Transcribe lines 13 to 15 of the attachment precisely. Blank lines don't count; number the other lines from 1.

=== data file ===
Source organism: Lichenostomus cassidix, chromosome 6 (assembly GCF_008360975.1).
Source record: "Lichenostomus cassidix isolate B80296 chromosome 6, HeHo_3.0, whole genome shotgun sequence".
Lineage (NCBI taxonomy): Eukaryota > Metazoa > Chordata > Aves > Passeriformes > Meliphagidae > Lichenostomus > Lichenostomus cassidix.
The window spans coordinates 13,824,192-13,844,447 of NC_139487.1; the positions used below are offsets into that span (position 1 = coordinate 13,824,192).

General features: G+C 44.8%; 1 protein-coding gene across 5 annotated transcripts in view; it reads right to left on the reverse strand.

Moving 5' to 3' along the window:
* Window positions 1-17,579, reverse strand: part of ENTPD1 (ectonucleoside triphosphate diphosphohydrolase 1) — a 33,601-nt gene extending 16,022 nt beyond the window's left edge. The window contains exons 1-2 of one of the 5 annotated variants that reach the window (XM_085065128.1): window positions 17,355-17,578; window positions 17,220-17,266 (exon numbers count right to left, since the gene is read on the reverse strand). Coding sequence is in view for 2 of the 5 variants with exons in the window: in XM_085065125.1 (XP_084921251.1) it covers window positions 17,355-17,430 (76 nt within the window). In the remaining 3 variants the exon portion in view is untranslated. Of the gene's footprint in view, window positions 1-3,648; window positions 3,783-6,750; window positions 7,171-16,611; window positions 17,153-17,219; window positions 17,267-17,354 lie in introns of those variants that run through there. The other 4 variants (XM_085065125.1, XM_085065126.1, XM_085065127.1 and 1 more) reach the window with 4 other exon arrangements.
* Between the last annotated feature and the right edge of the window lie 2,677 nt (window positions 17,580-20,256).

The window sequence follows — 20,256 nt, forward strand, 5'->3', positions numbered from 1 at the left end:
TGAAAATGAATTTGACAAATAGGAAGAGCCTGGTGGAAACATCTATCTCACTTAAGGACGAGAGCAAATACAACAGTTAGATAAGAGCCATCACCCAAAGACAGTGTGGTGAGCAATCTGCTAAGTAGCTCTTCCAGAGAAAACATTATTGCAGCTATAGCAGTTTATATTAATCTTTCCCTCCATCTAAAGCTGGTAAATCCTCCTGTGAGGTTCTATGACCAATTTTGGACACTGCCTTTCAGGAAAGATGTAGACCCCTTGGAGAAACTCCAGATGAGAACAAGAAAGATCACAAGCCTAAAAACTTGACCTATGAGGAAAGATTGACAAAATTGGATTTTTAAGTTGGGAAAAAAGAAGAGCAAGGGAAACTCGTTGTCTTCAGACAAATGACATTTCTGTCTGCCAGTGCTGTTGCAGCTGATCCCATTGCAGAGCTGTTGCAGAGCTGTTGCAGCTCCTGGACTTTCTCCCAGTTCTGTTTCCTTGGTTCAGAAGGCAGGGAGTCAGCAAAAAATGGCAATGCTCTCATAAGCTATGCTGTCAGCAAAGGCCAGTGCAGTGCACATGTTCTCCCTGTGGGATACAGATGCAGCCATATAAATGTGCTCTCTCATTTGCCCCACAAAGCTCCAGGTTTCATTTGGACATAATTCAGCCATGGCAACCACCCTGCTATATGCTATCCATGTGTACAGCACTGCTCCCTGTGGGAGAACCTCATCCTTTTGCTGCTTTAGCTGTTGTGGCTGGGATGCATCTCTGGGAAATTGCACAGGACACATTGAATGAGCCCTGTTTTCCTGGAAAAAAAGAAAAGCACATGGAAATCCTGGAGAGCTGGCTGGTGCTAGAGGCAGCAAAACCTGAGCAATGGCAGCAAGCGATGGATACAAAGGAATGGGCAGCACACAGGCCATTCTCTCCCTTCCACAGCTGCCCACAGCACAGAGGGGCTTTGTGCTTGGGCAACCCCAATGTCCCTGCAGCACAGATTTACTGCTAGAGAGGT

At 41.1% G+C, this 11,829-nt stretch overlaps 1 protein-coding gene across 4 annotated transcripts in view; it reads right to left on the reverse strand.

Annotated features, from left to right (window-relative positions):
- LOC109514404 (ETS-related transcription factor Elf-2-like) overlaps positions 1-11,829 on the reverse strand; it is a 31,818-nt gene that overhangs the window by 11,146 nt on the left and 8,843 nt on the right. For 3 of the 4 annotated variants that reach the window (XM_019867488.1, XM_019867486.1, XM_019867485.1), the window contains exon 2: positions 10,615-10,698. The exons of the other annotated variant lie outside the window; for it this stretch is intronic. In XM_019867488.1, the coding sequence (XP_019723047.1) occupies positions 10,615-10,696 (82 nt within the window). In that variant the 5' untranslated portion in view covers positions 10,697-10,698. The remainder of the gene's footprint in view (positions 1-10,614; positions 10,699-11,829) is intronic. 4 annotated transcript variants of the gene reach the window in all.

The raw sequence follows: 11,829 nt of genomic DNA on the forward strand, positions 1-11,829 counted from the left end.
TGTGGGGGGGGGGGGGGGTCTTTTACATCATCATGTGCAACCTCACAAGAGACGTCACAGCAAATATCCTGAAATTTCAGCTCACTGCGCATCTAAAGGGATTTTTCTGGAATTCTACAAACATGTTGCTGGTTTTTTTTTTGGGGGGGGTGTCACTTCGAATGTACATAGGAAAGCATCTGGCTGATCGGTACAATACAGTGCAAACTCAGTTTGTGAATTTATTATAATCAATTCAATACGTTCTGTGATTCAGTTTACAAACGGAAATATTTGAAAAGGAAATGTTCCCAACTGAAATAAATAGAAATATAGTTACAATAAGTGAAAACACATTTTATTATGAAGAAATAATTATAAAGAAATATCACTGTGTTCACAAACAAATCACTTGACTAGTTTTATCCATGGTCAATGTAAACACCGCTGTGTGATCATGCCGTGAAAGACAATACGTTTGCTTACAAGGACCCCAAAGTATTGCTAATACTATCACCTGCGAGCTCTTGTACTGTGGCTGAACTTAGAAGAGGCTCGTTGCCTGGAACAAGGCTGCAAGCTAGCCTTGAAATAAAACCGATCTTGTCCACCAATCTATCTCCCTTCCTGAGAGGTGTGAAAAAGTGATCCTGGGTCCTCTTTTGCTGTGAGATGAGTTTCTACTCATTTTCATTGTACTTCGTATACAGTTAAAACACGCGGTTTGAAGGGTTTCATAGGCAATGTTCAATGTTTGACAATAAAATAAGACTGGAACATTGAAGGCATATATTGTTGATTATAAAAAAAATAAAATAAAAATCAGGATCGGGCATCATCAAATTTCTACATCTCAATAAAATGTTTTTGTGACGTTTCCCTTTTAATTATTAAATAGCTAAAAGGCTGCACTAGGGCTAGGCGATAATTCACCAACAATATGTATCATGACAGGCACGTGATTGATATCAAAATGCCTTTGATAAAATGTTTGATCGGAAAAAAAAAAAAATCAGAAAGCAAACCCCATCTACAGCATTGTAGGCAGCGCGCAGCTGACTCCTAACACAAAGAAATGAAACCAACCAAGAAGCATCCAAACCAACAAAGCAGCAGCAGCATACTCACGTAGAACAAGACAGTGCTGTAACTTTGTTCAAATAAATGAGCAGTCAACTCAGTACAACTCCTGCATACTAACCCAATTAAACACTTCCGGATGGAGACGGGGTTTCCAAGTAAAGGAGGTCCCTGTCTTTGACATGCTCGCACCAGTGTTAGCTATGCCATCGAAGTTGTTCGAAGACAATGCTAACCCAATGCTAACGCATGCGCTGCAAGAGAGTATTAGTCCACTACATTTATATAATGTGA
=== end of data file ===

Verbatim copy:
- LOC109514404 (ETS-related transcription factor Elf-2-like) overlaps positions 1-11,829 on the reverse strand; it is a 31,818-nt gene that overhangs the window by 11,146 nt on the left and 8,843 nt on the right. For 3 of the 4 annotated variants that reach the window (XM_019867488.1, XM_019867486.1, XM_019867485.1), the window contains exon 2: positions 10,615-10,698. The exons of the other annotated variant lie outside the window; for it this stretch is intronic. In XM_019867488.1, the coding sequence (XP_019723047.1) occupies positions 10,615-10,696 (82 nt within the window). In that variant the 5' untranslated portion in view covers positions 10,697-10,698. The remainder of the gene's footprint in view (positions 1-10,614; positions 10,699-11,829) is intronic. 4 annotated transcript variants of the gene reach the window in all.

The raw sequence follows: 11,829 nt of genomic DNA on the forward strand, positions 1-11,829 counted from the left end.
TGTGGGGGGGGGGGGGGGTCTTTTACATCATCATGTGCAACCTCACAAGAGACGTCACAGCAAATATCCTGAAATTTCAGCTCACTGCGCATCTAAAGGGATTTTTCTGGAATTCTACAAACATGTTGCTGGTTTTTTTTTTGGGGGGGGTGTCACTTCGAATGTACATAGGAAAGCATCTGGCTGATCGGTACAATACAGTGCAAACTCAGTTTGTGAATTTATTATAATCAATTCAATACGTTCTGTGATTCAGTTTACAAACGGAAATATTTGAAAAGGAAATGTTCCCAACTGAAATAAATAGAAATATAGTTACAATAAGTGAAAACACATTTTATTATGAAGAAATAATTATAAAGAAATATCACTGTGTTCACAAACAAATCACTTGACTAGTTTTATCCATGGTCAATGTAAACACCGCTGTGTGATCATGCCGTGAAAGACAATACGTTTGCTTACAAGGACCCCAAAGTATTGCTAATACTATCACCTGCGAGCTCTTGTACTGTGGCTGAACTTAGAAGAGGCTCGTTGCCTGGAACAAGGCTGCAAGCTAGCCTTGAAATAAAACCGATCTTGTCCACCAATCTATCTCCCTTCCTGAGAGGTGTGAAAAAGTGATCCTGGGTCCTCTTTTGCTGTGAGATGAGTTTCTACTCATTTTCATTGTACTTCGTATACAGTTAAAACACGCGGTTTGAAGGGTTTCATAGGCAATGTTCAATGTTTGACAATAAAATAAGACTGGAACATTGAAGGCATATATTGTTGATTATAAAAAAAATAAAATAAAAATCAGGATCGGGCATCATCAAATTTCTACATCTCAATAAAATGTTTTTGTGACGTTTCCCTTTTAATTATTAAATAGCTAAAAGGCTGCACTAGGGCTAGGCGATAATTCACCAACAATATGTATCATGACAGGCACGTGATTGATATCAAAATGCCTTTGATAAAATGTTTGATCGGAAAAAAAAAAAAATCAGAAAGCAAACCCCATCTACAGCATTGTAGGCAGCGCGCAGCTGACTCCTAACACAAAGAAATGAAACCAACCAAGAAGCATCCAAACCAACAAAGCAGCAGCAGCATACTCACGTAGAACAAGACAGTGCTGTAACTTTGTTCAAATAAATGAGCAGTCAACTCAGTACAACTCCTGCATACTAACCCAATTAAACACTTCCGGATGGAGACGGGGTTTCCAAGTAAAGGAGGTCCCTGTCTTTGACATGCTCGCACCAGTGTTAGCTATGCCATCGAAGTTGTTCGAAGACAATGCTAACCCAATGCTAACGCATGCGCTGCAAGAGAGTATTAGTCCACTACATTTATATAATGTGA